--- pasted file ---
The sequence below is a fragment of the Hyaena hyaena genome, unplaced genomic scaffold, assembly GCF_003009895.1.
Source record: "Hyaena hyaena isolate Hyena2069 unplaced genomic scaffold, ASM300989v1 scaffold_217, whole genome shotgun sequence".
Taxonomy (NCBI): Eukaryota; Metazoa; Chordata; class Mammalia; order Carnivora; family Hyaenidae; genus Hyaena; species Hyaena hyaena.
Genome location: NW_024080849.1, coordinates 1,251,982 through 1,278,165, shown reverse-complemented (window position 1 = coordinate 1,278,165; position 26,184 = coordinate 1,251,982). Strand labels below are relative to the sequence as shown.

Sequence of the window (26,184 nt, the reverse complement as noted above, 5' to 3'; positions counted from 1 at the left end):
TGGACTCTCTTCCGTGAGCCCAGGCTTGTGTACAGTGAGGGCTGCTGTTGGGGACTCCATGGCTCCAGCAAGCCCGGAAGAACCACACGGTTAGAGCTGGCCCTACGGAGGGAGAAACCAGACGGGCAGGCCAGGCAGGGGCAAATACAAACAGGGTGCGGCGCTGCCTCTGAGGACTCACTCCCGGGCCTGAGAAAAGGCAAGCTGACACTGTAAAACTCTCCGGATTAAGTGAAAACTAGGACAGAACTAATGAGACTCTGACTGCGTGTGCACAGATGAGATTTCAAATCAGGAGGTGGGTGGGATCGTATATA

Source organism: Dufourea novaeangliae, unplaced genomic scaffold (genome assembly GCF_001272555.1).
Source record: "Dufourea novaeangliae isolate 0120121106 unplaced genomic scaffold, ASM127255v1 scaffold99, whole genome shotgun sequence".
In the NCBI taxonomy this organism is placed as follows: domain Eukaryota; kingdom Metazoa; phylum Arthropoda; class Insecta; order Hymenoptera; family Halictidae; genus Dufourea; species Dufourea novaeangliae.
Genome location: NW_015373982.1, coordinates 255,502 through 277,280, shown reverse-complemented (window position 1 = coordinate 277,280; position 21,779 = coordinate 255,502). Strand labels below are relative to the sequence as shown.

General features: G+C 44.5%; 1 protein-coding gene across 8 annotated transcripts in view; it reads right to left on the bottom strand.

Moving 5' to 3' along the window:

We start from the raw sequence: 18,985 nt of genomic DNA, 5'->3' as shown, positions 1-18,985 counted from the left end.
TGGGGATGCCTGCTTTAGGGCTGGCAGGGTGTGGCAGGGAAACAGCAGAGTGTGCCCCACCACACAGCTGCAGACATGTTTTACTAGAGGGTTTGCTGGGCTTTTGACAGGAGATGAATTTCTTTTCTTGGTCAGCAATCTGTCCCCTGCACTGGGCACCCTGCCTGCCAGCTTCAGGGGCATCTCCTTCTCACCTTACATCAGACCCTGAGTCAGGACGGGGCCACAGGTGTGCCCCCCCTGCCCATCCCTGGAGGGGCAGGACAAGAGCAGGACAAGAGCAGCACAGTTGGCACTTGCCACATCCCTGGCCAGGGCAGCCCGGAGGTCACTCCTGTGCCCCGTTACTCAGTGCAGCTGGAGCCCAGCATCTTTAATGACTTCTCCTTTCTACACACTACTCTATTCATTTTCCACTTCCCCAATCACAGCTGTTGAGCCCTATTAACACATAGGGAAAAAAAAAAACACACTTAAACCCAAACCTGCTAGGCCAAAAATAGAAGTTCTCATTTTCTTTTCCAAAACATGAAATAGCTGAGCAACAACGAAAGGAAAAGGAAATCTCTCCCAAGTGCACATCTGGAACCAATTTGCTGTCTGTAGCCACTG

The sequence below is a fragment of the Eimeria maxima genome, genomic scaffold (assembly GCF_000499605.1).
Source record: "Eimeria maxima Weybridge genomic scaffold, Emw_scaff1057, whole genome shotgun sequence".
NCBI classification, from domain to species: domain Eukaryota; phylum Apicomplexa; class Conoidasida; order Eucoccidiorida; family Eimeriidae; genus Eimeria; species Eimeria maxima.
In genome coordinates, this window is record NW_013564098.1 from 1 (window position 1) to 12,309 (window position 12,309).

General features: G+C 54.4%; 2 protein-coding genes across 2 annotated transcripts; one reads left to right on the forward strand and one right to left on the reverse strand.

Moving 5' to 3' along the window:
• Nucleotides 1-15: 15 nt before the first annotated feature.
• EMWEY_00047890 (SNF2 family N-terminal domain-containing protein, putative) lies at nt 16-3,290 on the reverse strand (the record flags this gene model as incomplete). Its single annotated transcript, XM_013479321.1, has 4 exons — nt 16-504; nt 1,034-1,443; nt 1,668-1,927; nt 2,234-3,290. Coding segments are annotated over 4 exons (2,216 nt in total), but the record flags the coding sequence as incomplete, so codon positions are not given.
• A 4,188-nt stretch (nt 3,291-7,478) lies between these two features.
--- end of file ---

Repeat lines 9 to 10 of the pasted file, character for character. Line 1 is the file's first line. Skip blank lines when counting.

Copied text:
In the NCBI taxonomy this organism is placed as follows: domain Eukaryota; kingdom Metazoa; phylum Arthropoda; class Insecta; order Hymenoptera; family Halictidae; genus Dufourea; species Dufourea novaeangliae.
Genome location: NW_015373982.1, coordinates 255,502 through 277,280, shown reverse-complemented (window position 1 = coordinate 277,280; position 21,779 = coordinate 255,502). Strand labels below are relative to the sequence as shown.